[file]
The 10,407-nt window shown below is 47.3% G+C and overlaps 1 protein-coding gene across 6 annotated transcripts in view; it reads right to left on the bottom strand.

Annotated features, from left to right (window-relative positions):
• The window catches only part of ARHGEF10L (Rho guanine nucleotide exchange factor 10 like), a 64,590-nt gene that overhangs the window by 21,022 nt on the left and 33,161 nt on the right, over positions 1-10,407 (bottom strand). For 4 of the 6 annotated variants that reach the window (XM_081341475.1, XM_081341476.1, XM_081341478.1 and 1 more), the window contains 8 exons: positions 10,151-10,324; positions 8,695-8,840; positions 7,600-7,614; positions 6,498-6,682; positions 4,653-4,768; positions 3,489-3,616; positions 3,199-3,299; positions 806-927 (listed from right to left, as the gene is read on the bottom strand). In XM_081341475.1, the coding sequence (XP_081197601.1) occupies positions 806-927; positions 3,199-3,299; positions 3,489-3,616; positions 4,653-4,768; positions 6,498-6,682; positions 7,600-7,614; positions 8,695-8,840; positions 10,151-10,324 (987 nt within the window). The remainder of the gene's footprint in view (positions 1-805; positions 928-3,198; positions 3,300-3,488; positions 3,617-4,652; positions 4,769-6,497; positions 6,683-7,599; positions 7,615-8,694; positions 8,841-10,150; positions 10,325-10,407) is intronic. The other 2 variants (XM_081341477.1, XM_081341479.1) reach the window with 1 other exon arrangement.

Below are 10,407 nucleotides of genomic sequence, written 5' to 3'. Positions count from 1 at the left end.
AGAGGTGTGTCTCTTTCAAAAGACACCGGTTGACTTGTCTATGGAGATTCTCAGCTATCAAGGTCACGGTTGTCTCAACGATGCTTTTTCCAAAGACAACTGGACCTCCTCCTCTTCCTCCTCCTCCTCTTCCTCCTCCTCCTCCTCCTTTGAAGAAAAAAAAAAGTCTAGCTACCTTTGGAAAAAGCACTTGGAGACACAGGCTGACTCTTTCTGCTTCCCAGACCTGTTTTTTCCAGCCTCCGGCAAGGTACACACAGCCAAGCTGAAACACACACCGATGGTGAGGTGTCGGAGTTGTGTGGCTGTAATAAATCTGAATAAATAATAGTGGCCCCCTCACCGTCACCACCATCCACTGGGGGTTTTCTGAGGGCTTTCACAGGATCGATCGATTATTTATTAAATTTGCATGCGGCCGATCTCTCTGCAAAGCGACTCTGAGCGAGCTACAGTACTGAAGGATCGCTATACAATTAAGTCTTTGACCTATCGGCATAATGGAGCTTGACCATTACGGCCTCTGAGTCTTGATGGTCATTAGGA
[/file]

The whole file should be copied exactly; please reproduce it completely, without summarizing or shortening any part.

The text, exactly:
The 10,407-nt window shown below is 47.3% G+C and overlaps 1 protein-coding gene across 6 annotated transcripts in view; it reads right to left on the bottom strand.

Annotated features, from left to right (window-relative positions):
• The window catches only part of ARHGEF10L (Rho guanine nucleotide exchange factor 10 like), a 64,590-nt gene that overhangs the window by 21,022 nt on the left and 33,161 nt on the right, over positions 1-10,407 (bottom strand). For 4 of the 6 annotated variants that reach the window (XM_081341475.1, XM_081341476.1, XM_081341478.1 and 1 more), the window contains 8 exons: positions 10,151-10,324; positions 8,695-8,840; positions 7,600-7,614; positions 6,498-6,682; positions 4,653-4,768; positions 3,489-3,616; positions 3,199-3,299; positions 806-927 (listed from right to left, as the gene is read on the bottom strand). In XM_081341475.1, the coding sequence (XP_081197601.1) occupies positions 806-927; positions 3,199-3,299; positions 3,489-3,616; positions 4,653-4,768; positions 6,498-6,682; positions 7,600-7,614; positions 8,695-8,840; positions 10,151-10,324 (987 nt within the window). The remainder of the gene's footprint in view (positions 1-805; positions 928-3,198; positions 3,300-3,488; positions 3,617-4,652; positions 4,769-6,497; positions 6,683-7,599; positions 7,615-8,694; positions 8,841-10,150; positions 10,325-10,407) is intronic. The other 2 variants (XM_081341477.1, XM_081341479.1) reach the window with 1 other exon arrangement.

Below are 10,407 nucleotides of genomic sequence, written 5' to 3'. Positions count from 1 at the left end.
AGAGGTGTGTCTCTTTCAAAAGACACCGGTTGACTTGTCTATGGAGATTCTCAGCTATCAAGGTCACGGTTGTCTCAACGATGCTTTTTCCAAAGACAACTGGACCTCCTCCTCTTCCTCCTCCTCCTCTTCCTCCTCCTCCTCCTCCTTTGAAGAAAAAAAAAAGTCTAGCTACCTTTGGAAAAAGCACTTGGAGACACAGGCTGACTCTTTCTGCTTCCCAGACCTGTTTTTTCCAGCCTCCGGCAAGGTACACACAGCCAAGCTGAAACACACACCGATGGTGAGGTGTCGGAGTTGTGTGGCTGTAATAAATCTGAATAAATAATAGTGGCCCCCTCACCGTCACCACCATCCACTGGGGGTTTTCTGAGGGCTTTCACAGGATCGATCGATTATTTATTAAATTTGCATGCGGCCGATCTCTCTGCAAAGCGACTCTGAGCGAGCTACAGTACTGAAGGATCGCTATACAATTAAGTCTTTGACCTATCGGCATAATGGAGCTTGACCATTACGGCCTCTGAGTCTTGATGGTCATTAGGA